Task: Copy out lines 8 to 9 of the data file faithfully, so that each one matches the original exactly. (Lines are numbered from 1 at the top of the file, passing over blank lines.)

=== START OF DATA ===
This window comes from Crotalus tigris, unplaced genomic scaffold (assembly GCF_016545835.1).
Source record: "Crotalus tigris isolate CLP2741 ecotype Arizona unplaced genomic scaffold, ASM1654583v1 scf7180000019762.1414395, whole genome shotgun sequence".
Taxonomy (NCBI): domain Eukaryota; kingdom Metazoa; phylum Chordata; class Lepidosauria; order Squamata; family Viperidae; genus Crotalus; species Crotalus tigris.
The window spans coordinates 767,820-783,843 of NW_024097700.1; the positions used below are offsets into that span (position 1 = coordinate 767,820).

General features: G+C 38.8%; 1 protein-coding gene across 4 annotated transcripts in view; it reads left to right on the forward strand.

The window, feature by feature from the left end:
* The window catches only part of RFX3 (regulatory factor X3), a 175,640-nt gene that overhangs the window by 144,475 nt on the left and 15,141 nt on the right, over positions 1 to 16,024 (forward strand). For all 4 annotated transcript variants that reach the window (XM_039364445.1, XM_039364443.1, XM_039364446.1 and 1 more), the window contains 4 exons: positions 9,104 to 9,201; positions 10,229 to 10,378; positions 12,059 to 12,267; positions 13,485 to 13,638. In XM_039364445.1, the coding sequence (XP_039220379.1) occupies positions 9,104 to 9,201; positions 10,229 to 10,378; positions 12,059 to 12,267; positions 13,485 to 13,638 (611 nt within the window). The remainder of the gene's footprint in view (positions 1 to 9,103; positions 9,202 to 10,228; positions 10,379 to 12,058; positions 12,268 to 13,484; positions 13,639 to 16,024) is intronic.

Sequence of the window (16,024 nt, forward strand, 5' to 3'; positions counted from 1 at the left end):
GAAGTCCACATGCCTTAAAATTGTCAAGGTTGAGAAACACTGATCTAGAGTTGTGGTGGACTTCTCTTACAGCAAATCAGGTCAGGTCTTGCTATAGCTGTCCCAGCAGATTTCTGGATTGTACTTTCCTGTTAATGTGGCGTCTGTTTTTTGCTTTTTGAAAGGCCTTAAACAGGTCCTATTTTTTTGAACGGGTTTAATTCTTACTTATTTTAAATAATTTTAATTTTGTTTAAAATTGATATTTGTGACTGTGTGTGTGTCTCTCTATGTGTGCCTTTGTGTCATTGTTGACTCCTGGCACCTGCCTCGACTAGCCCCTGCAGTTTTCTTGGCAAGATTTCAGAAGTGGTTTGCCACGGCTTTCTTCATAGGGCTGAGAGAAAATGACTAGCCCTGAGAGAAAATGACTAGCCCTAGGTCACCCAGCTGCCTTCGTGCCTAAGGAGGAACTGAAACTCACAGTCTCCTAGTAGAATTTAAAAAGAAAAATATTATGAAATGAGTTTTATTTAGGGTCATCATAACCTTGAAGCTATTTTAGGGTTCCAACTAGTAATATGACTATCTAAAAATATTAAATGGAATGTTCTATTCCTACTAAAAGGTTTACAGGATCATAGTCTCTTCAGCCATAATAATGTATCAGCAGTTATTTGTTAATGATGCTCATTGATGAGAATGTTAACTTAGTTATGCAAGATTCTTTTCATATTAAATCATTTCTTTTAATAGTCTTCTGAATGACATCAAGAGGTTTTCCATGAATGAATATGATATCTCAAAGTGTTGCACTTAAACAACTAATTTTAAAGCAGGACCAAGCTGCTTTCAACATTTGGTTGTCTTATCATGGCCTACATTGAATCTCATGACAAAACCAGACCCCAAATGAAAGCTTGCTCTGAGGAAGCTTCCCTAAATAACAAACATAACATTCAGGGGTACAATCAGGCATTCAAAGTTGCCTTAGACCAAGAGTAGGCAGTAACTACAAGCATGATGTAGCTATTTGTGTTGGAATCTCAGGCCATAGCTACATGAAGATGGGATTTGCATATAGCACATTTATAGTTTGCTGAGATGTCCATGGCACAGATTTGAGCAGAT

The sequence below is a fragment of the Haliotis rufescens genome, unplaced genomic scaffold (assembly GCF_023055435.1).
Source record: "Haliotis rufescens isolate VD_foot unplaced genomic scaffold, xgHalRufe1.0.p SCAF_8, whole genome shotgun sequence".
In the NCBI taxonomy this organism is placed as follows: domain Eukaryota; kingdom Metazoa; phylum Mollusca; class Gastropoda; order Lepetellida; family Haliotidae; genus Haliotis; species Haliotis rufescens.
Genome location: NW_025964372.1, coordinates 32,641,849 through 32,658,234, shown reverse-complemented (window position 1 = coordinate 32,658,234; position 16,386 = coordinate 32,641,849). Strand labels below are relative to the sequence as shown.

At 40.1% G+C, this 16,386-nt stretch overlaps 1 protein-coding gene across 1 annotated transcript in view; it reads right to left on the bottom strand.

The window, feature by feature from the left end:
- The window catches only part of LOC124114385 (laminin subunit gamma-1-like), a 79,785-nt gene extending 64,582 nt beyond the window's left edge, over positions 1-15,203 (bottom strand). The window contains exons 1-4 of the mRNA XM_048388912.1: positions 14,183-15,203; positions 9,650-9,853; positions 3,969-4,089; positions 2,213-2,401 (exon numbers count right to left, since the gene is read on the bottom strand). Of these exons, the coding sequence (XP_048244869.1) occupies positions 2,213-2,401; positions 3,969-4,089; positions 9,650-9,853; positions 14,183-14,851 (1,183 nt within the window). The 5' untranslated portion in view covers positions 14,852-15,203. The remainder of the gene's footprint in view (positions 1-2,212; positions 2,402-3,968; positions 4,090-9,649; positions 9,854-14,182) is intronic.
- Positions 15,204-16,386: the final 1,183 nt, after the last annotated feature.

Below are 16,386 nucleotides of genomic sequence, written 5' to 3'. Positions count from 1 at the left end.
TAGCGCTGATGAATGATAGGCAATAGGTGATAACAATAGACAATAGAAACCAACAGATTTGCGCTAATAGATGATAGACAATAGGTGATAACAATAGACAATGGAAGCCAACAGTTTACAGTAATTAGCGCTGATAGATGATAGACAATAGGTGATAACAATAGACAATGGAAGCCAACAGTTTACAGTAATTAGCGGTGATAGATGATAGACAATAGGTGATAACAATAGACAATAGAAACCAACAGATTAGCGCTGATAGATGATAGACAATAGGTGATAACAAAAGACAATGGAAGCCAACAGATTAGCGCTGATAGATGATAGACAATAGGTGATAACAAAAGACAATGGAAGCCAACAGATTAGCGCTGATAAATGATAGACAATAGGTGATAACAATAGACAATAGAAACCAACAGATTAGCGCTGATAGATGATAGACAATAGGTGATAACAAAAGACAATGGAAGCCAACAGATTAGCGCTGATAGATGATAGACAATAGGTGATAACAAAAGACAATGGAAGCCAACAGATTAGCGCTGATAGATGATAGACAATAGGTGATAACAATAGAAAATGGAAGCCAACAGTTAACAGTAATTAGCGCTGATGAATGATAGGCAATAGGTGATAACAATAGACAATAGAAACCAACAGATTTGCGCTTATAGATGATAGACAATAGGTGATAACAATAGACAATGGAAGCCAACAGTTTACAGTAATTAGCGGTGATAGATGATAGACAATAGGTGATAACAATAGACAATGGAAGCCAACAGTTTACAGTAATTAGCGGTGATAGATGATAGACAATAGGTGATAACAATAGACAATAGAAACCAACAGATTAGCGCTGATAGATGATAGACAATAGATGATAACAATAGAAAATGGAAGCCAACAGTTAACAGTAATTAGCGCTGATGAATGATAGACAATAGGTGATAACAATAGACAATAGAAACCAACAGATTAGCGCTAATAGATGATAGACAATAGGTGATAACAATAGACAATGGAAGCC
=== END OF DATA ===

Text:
Sequence of the window (16,024 nt, forward strand, 5' to 3'; positions counted from 1 at the left end):
GAAGTCCACATGCCTTAAAATTGTCAAGGTTGAGAAACACTGATCTAGAGTTGTGGTGGACTTCTCTTACAGCAAATCAGGTCAGGTCTTGCTATAGCTGTCCCAGCAGATTTCTGGATTGTACTTTCCTGTTAATGTGGCGTCTGTTTTTTGCTTTTTGAAAGGCCTTAAACAGGTCCTATTTTTTTGAACGGGTTTAATTCTTACTTATTTTAAATAATTTTAATTTTGTTTAAAATTGATATTTGTGACTGTGTGTGTGTCTCTCTATGTGTGCCTTTGTGTCATTGTTGACTCCTGGCACCTGCCTCGACTAGCCCCTGCAGTTTTCTTGGCAAGATTTCAGAAGTGGTTTGCCACGGCTTTCTTCATAGGGCTGAGAGAAAATGACTAGCCCTGAGAGAAAATGACTAGCCCTAGGTCACCCAGCTGCCTTCGTGCCTAAGGAGGAACTGAAACTCACAGTCTCCTAGTAGAATTTAAAAAGAAAAATATTATGAAATGAGTTTTATTTAGGGTCATCATAACCTTGAAGCTATTTTAGGGTTCCAACTAGTAATATGACTATCTAAAAATATTAAATGGAATGTTCTATTCCTACTAAAAGGTTTACAGGATCATAGTCTCTTCAGCCATAATAATGTATCAGCAGTTATTTGTTAATGATGCTCATTGATGAGAATGTTAACTTAGTTATGCAAGATTCTTTTCATATTAAATCATTTCTTTTAATAGTCTTCTGAATGACATCAAGAGGTTTTCCATGAATGAATATGATATCTCAAAGTGTTGCACTTAAACAACTAATTTTAAAGCAGGACCAAGCTGCTTTCAACATTTGGTTGTCTTATCATGGCCTACATTGAATCTCATGACAAAACCAGACCCCAAATGAAAGCTTGCTCTGAGGAAGCTTCCCTAAATAACAAACATAACATTCAGGGGTACAATCAGGCATTCAAAGTTGCCTTAGACCAAGAGTAGGCAGTAACTACAAGCATGATGTAGCTATTTGTGTTGGAATCTCAGGCCATAGCTACATGAAGATGGGATTTGCATATAGCACATTTATAGTTTGCTGAGATGTCCATGGCACAGATTTGAGCAGAT